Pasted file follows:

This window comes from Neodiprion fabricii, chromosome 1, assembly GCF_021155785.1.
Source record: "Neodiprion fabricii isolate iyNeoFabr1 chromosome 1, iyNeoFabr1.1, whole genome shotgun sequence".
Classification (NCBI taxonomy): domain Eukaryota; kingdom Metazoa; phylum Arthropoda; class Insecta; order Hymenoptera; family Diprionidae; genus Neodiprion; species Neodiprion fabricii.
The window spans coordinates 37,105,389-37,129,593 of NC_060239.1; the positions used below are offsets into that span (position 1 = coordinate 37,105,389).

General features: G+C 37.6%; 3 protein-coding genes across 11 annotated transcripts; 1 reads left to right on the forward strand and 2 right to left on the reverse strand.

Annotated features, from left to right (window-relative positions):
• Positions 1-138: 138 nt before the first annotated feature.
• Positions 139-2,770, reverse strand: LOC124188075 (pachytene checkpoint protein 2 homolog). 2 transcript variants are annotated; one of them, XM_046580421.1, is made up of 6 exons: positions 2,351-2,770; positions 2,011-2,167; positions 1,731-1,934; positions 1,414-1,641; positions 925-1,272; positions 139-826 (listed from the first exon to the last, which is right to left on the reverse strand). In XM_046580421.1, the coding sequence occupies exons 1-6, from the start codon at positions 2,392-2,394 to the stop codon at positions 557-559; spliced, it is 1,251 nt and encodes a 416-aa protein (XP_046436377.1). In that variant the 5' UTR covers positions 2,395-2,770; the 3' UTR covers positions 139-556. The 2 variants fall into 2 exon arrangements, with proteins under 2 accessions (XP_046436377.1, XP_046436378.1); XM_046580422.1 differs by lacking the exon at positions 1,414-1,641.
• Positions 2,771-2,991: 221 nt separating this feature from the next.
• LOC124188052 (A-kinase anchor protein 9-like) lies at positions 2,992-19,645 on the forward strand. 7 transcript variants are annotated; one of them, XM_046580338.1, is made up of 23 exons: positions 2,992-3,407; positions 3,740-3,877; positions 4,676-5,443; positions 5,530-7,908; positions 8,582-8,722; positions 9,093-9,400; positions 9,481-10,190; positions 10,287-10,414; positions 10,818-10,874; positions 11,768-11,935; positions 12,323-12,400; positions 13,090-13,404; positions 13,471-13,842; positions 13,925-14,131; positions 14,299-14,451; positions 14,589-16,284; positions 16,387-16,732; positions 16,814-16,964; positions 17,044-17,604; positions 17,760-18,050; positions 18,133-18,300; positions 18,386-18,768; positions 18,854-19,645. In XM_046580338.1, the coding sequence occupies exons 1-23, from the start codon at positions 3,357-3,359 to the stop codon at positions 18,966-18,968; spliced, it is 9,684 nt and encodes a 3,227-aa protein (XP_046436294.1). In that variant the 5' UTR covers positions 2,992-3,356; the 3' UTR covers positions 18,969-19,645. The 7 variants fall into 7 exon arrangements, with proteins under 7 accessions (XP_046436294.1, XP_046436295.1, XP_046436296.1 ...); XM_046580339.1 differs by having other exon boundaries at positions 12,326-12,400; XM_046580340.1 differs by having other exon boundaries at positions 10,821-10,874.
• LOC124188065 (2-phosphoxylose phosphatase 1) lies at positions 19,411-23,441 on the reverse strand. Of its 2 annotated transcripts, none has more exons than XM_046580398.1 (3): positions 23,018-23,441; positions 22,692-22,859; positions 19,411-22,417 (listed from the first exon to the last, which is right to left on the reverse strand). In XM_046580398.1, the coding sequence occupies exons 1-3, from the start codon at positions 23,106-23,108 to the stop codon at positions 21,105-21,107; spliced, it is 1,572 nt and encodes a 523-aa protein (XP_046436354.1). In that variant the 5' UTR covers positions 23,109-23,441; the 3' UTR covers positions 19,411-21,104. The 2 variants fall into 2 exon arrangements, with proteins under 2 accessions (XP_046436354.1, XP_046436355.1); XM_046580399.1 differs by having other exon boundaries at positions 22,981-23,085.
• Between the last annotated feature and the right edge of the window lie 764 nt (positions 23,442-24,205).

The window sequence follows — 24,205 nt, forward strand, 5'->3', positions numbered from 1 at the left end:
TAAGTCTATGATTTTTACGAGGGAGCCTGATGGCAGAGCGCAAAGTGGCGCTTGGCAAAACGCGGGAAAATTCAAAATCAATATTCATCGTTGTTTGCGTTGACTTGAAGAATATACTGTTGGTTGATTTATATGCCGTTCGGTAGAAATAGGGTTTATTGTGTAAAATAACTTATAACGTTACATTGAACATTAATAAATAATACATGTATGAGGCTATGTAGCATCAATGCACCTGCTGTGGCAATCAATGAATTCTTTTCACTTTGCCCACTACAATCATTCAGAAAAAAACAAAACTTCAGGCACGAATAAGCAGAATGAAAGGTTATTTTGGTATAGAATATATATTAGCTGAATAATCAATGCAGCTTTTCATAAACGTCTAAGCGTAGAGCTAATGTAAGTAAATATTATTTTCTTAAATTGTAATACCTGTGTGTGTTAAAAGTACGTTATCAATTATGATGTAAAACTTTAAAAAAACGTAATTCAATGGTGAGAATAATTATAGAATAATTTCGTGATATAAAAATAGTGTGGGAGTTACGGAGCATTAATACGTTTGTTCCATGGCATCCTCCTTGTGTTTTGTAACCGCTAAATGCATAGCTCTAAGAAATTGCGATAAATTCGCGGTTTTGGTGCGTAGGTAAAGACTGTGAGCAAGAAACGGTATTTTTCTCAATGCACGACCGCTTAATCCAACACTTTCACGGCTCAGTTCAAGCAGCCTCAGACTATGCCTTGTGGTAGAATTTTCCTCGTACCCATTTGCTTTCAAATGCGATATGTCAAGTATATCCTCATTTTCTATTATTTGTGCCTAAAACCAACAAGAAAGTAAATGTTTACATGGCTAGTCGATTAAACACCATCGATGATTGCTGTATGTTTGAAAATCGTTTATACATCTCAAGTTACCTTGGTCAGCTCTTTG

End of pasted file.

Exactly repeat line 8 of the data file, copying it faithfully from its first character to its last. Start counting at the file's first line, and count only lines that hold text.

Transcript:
• Positions 139-2,770, reverse strand: LOC124188075 (pachytene checkpoint protein 2 homolog). 2 transcript variants are annotated; one of them, XM_046580421.1, is made up of 6 exons: positions 2,351-2,770; positions 2,011-2,167; positions 1,731-1,934; positions 1,414-1,641; positions 925-1,272; positions 139-826 (listed from the first exon to the last, which is right to left on the reverse strand). In XM_046580421.1, the coding sequence occupies exons 1-6, from the start codon at positions 2,392-2,394 to the stop codon at positions 557-559; spliced, it is 1,251 nt and encodes a 416-aa protein (XP_046436377.1). In that variant the 5' UTR covers positions 2,395-2,770; the 3' UTR covers positions 139-556. The 2 variants fall into 2 exon arrangements, with proteins under 2 accessions (XP_046436377.1, XP_046436378.1); XM_046580422.1 differs by lacking the exon at positions 1,414-1,641.